Understanding Fast Fashion

The term “fast fashion” is often associated with cheap labour, cheap fabrics and cheap prices. However, this is far from the whole story, as we discovered meeting Fashion Enter who run their very own North London factory:

Let’s face it, fast fashion has been taking a bit of a pummeling of late and, while no one in their right mind would agree with manufacturing methods that are exploitative, we aim to show another side to fast fashion that paints an entirely different picture.

“Retailers must respond to quickly changing fashion trends, which now change in weeks instead of months – thanks in part to instant coverage of fashion weeks and street style online. It used to take about six months for a product to get to market, and this has now been slashed down to three week cycles.” [1]

However, giving consumers what they want doesn’t have to mean selling them poor quality clothes or exploiting workers – it’s just about innovating in the right way and getting the products to the consumers quickly.

Jenny and some of the production team at The Factory

Meet Fashion Enter

http://www.fashion-enter.com/

At FashionCapital’s sister company Fashion Enter so called fast fashion makes up a large proportion of the companies production orders. Based in North London, the 7,500 square-metre SMETA[2] approved Factory manufactures up to 8,000 units a week and is totally compliant, paying staff a fair wage, providing good working conditions and ensuring the best of practices. Does that sound so bad?

“When I think of how we make silk garments for M&S with the same machinists that make for ASOS.com – GOD – Going Out Dresses, I could pop my clogs when people talk fast fashion down.  Fast fashion means just that.  We can make a garment from idea to delivery in just two weeks – that’s how nimble we are!  We do not compromise quality at any stage of cutting, stitching, finishing, pressing…we just work to high standards.  Anyone is welcome to see how a fully compliant, ethical and sustainable factory works here in North London. Seeing is believing!” (Jenny Holloway, CEO)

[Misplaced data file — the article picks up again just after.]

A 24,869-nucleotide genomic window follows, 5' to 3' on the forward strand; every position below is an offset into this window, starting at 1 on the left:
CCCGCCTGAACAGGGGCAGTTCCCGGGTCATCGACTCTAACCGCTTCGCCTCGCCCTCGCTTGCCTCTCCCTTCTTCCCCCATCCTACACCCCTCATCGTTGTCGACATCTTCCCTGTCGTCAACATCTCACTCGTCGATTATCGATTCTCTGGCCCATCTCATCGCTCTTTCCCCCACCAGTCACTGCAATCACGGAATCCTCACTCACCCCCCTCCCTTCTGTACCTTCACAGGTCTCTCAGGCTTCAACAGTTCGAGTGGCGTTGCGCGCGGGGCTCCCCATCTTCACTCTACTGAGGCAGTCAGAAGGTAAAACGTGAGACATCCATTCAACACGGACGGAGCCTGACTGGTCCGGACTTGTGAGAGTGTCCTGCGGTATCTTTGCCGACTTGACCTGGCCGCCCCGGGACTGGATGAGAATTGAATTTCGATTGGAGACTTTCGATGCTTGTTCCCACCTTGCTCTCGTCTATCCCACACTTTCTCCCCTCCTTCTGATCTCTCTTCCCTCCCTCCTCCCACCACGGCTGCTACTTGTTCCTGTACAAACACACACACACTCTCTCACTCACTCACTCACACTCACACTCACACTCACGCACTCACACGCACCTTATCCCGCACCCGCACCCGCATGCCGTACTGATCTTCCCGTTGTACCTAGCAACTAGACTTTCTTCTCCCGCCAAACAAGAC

Doing Things Differently

So fast fashion is not all about sweat shop labour and poorly constructed garments; due to efficiency, skill and great organization manufacturers are able to turn-around orders quickly, and the fact that they are on home soil and open to inspection at any given time ensures transparency is greater than ever.

Fashion Enter is a not for profit, social enterprise, which strives to be a centre of excellence for sampling, grading, production and for learning and development of skills within the fashion and textiles industry. See here for more information.

 

[1] https://www.ethicalfashionforum.com/the-issues/fast-fashion-cheap-fashion

[2] https://www.sedexglobal.com/products-services/smeta-audit/

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Please cite this article as: Jenny Holloway (2017): The Problem with Fast Fashion?, In: _zine, Vol. 2, Issue 2, online at: https://zine.tcbl.eu/the-problem-with-fast-fashion/
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